There is a slight PvE element to the Death Jamboree, too, as small monsters known as cryptids roam the stage – easy pickings for some bonus GP and some crafting materials. The other AI enemy, the hunter, is a much more frightening affair, however. They are summoned by the hosts with the express purpose of ruining your day, and if you don’t turn tail and run at the first sight of them, they will succeed. The hunter is immortal and will tear a contestant to shreds with just a few attacks, though mercifully, they will retreat after a moment or two.

All this chaos plays out as the island’s contaminant, SPLithium (yes, that’s honestly what it’s called) rolls in, forcing the remaining players closer together until only one remains. While I did say that the comparison to Dark Souls’ combat only ran so deep, the whole feeling of playing reminds of a lighter-hearted version of the invasion system in those games. Players are out to stunt on you. I’ve even knocked someone clean off the stage when they thought they were safely harvesting materials – and this speaks to the game’s greatest strength; it is silly but a real joy to be in on a moment-to-moment basis.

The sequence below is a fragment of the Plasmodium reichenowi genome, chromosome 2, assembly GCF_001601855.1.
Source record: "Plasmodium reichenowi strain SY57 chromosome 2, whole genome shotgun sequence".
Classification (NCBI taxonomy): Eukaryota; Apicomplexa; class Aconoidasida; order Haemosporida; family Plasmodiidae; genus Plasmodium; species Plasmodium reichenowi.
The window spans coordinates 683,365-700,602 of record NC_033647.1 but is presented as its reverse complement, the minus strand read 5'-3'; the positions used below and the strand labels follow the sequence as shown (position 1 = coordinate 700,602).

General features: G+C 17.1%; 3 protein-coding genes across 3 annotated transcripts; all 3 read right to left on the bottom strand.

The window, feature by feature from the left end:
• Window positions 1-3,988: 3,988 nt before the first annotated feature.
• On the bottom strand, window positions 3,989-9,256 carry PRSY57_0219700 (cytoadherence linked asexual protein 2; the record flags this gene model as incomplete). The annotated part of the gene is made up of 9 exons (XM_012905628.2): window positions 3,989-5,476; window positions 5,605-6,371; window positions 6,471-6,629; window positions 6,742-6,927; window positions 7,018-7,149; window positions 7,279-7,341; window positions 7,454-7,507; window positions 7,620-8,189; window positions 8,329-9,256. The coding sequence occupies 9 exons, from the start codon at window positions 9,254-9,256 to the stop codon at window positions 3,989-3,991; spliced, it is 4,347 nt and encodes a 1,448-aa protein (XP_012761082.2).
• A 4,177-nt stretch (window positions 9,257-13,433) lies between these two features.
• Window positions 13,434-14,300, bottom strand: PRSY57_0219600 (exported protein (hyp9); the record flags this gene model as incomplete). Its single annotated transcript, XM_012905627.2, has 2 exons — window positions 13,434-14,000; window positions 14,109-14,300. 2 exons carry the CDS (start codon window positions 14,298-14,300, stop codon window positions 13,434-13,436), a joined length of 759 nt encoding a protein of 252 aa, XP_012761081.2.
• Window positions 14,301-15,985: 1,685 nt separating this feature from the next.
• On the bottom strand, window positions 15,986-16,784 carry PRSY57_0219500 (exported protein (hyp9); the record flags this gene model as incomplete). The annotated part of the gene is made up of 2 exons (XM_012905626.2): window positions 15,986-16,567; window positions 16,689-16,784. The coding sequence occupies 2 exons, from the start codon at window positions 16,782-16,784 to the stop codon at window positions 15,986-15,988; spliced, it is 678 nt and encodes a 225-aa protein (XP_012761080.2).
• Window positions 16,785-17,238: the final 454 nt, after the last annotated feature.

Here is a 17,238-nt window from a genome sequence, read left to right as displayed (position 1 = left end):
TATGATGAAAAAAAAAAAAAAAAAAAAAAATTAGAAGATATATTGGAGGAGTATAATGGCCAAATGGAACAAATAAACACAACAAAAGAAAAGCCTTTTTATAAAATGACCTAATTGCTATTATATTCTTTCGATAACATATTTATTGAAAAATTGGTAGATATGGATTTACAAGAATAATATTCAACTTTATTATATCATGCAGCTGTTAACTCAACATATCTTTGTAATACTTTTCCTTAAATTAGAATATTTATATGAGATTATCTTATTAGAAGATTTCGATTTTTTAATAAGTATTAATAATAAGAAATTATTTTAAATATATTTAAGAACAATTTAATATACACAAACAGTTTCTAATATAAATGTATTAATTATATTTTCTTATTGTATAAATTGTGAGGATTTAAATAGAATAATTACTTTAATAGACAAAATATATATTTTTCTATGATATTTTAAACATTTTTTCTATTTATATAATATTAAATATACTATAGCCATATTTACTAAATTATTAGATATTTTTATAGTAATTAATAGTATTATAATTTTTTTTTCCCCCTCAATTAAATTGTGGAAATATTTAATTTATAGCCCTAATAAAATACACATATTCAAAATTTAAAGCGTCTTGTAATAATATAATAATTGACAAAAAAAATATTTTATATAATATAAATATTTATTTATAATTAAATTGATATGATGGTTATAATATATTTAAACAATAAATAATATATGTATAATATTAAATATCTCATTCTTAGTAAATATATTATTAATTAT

And yes, there is jank – Deathverse is clearly a AA budget game at best. A particularly weird moment is when a match ends, and the winner is interviewed in silence by one of the hosts. Let’s hear from our champion, they say, and we hear nothing.

Despite all I like about the game, battle royales live and die by their social aspect, and Deathverse truly does itself no favors in this regard. As it stands, the only way to play with friends is by hosting a private room, a function that’s locked behind the highest tier Jamboree Pass (Deathverse’s battle pass equivalent) at around a $30 cost to the player.